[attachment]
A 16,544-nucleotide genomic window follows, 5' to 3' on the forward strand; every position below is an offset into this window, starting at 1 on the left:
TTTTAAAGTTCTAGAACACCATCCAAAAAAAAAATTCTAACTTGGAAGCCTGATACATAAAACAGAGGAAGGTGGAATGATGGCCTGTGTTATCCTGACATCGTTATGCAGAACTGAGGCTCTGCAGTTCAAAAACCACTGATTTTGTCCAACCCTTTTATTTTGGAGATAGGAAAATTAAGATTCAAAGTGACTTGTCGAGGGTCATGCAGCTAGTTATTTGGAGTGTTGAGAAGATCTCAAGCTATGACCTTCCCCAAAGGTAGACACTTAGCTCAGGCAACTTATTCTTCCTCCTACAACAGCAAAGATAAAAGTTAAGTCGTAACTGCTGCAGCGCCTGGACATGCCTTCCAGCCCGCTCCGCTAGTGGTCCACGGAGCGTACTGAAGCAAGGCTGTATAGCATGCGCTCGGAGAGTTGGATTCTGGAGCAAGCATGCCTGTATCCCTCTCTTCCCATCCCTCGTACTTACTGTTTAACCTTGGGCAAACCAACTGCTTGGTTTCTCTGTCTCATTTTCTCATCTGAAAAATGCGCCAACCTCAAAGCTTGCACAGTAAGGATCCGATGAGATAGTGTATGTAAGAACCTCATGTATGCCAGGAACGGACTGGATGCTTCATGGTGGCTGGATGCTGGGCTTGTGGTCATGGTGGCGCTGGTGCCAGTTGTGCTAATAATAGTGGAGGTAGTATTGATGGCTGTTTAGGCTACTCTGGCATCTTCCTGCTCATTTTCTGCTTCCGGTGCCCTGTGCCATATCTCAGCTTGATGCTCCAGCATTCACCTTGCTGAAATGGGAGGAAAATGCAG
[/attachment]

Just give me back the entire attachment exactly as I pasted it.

A 16,544-nucleotide genomic window follows, 5' to 3' on the forward strand; every position below is an offset into this window, starting at 1 on the left:
TTTTAAAGTTCTAGAACACCATCCAAAAAAAAAATTCTAACTTGGAAGCCTGATACATAAAACAGAGGAAGGTGGAATGATGGCCTGTGTTATCCTGACATCGTTATGCAGAACTGAGGCTCTGCAGTTCAAAAACCACTGATTTTGTCCAACCCTTTTATTTTGGAGATAGGAAAATTAAGATTCAAAGTGACTTGTCGAGGGTCATGCAGCTAGTTATTTGGAGTGTTGAGAAGATCTCAAGCTATGACCTTCCCCAAAGGTAGACACTTAGCTCAGGCAACTTATTCTTCCTCCTACAACAGCAAAGATAAAAGTTAAGTCGTAACTGCTGCAGCGCCTGGACATGCCTTCCAGCCCGCTCCGCTAGTGGTCCACGGAGCGTACTGAAGCAAGGCTGTATAGCATGCGCTCGGAGAGTTGGATTCTGGAGCAAGCATGCCTGTATCCCTCTCTTCCCATCCCTCGTACTTACTGTTTAACCTTGGGCAAACCAACTGCTTGGTTTCTCTGTCTCATTTTCTCATCTGAAAAATGCGCCAACCTCAAAGCTTGCACAGTAAGGATCCGATGAGATAGTGTATGTAAGAACCTCATGTATGCCAGGAACGGACTGGATGCTTCATGGTGGCTGGATGCTGGGCTTGTGGTCATGGTGGCGCTGGTGCCAGTTGTGCTAATAATAGTGGAGGTAGTATTGATGGCTGTTTAGGCTACTCTGGCATCTTCCTGCTCATTTTCTGCTTCCGGTGCCCTGTGCCATATCTCAGCTTGATGCTCCAGCATTCACCTTGCTGAAATGGGAGGAAAATGCAG